01: Although Protestants have traditionally been opposed to the use of images in worship, that prohibition may be fading with the introduction of interactive worship aids such as iPresence.
The attempt to add a visual component to worship has become prominent among Protestants ranging from the use of powerpoint presentations in megachurches to the multimedia services of “post-modern” congregations. Ipresence, produced by Integrity Media, features a set of DVD’s which are designed to “enhance the worshiper’s experience through breathtaking visuals” that promise to “set a new standard for how people experience worship.“
Most of the visuals are of nature scenes that accompany worship and praise songs. The natural visuals are somewhat surrealistic: with images of the world enveloped in a haze of gold light and photographic nature scenes morphing into oil paintings. Researcher Deborah Lubken notes that the theme of “seeing God” is prominent in praise and worship music of many churches, leading her to wonder “how does one select images to accompany direct verbal appeals for an immediate visual experience of God when visual representations of God are prohibited?“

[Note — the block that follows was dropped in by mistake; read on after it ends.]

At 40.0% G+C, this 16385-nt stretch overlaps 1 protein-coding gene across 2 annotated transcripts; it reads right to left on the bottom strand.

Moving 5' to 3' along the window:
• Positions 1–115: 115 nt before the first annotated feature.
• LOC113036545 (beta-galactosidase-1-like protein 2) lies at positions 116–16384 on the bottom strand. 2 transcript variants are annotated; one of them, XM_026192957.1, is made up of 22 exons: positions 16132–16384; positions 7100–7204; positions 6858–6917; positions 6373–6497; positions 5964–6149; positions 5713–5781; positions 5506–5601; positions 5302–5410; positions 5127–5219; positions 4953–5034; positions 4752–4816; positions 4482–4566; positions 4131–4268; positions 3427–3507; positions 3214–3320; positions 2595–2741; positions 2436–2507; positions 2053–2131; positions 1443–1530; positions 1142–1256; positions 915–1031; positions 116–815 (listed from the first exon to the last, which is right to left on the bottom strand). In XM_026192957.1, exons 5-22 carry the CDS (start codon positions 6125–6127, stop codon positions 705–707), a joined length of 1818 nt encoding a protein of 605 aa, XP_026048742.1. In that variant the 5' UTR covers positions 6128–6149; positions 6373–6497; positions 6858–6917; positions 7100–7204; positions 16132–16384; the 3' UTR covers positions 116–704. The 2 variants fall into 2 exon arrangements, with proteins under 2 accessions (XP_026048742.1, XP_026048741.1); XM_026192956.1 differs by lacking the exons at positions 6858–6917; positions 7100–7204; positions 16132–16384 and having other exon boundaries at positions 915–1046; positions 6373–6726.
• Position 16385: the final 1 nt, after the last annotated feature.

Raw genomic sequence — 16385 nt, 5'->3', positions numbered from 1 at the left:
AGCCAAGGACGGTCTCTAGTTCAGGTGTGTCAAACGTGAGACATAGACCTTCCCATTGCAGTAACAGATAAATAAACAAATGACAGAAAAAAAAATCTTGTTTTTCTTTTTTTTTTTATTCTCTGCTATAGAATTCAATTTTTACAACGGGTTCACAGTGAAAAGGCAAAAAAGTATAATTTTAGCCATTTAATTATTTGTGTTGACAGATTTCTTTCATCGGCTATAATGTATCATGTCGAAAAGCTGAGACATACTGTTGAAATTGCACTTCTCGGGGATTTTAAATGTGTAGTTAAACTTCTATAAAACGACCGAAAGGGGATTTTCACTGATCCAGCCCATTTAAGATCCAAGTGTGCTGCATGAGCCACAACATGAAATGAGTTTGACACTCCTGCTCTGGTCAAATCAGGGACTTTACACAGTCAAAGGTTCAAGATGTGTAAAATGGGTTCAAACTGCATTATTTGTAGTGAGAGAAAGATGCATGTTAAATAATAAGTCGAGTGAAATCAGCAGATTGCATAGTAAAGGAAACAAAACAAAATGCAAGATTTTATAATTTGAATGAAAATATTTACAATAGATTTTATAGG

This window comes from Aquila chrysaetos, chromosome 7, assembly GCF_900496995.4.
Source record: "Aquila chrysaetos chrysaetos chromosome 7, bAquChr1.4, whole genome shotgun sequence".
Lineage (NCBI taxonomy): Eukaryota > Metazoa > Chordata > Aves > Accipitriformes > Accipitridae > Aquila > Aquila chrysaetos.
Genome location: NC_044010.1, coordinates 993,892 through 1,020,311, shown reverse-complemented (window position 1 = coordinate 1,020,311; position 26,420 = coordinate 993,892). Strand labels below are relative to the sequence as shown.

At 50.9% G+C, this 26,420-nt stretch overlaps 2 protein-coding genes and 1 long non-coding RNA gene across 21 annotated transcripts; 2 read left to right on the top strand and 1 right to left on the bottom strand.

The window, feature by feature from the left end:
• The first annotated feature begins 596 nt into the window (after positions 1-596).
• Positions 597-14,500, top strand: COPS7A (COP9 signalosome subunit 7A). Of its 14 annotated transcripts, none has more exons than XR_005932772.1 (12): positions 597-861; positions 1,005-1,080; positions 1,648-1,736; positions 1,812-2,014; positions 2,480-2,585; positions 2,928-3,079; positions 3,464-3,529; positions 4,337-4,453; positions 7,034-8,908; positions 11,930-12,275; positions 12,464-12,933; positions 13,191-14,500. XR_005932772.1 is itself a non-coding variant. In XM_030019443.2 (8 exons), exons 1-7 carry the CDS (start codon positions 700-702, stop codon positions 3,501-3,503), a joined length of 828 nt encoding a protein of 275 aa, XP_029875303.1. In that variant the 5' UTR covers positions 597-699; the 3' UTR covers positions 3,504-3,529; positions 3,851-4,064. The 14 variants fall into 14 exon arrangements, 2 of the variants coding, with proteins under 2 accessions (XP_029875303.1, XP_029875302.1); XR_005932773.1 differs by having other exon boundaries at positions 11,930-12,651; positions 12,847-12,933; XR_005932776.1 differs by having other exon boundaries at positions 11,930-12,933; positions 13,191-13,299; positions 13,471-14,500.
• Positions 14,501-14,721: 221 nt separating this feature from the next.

(Source: Paper by Deborah Lubken delivered at SSSR conference)
02: Modern forms of unbelief and secularity have not received much attention among sociologists, so the recent founding of the Institute for the Study of Secularism in Society and Culture could be an important milestone.
The institute, based at Trinity College of Hartford, monitors public opinion and social attitudes relating to secularism and produce and archive social statistics on secular populations in the U.S. and abroad. Along with developing curriculum on the undergraduate and graduate levels on secularism and secularization, the center will serve as an ongoing forum for scholarly exchange.
Upcoming conferences will focus on secularism among Hispanic and secularism and religion in a free market.
(Source: press release; for more info, visit:http://www.trincoll.edu/secularisminstitute)